The Chakana is a 3-stepped cross symbolizing the 3 tiers of Inca life:

  • Hanan Pacha: the upper world of the stars, celestial beings and gods (It’s animal totem is the condor)
  • Kay Pacha: the middle world of Mother Earth and human life (represented by the puma)
  • Uqhu Pacha: the lower world of the underworld and death ( represented by the serpent)

The circle in the center denotes Cusco, the navel of the Inca Empire.  Cusco, from the Quechua word “Qosqo” means origin, navel, belly button.  The entire Incan universe is thought to have radiated out from this central point of the Inca kingdom.  This is where the “Sapa Inca” or ruler resided with his court.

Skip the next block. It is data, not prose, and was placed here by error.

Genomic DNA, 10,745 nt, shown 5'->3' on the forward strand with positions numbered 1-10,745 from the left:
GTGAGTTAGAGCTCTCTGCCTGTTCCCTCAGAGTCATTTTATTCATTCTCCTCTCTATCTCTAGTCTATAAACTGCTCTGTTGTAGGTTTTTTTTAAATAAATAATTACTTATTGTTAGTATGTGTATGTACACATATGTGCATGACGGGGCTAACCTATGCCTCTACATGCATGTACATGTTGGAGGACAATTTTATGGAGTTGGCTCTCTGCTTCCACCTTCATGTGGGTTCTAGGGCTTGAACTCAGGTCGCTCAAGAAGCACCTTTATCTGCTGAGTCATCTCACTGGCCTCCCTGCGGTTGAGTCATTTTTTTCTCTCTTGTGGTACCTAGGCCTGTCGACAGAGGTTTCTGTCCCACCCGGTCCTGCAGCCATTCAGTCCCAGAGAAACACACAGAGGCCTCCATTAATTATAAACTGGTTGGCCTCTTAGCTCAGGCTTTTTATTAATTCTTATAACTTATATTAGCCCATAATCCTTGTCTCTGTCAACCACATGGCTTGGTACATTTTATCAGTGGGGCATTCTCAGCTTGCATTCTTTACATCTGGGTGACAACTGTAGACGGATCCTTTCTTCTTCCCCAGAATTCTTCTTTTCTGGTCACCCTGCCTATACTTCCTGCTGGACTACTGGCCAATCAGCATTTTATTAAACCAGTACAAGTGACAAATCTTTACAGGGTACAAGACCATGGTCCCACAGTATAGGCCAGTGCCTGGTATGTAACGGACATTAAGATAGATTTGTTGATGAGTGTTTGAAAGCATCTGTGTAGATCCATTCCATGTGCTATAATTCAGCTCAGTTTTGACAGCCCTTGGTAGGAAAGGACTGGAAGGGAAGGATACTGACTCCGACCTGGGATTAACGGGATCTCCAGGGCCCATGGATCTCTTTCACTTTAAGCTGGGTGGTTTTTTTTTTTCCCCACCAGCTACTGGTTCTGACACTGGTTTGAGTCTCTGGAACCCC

The 4 cross arms depict the 4 cardinal directions (north, south, east, & west) and the 4 classical elements (earth, air, water, & fire).  They also represent the 4 rules Andean people live by: work, love, knowledge, and sharing.

Some depicitons of the Chakana have a triangle around the hole in its center.  The 2 bottom points at the base of the triangle represent duality, such as man:woman, good:evil, and dark:light.  The peak of the triangle represents balance.

The whole symbol also represents the 12 months of the celestial year.  Many buildings, temples, and religious sanctuaries have chakana iconography.

People of Andean culture, both past and present has a rich view of the universe and their place within it.

Hasta Luego!

Chair of Social Science, Humanities,
& Foreign Languages

Liberal Arts & University Transfer
Craven Community College

800 College Court
New Bern, NC 28562
Email: bellaceroc@cravencc.edu
Phone: 252.638.7328
Fax: 252.638.3231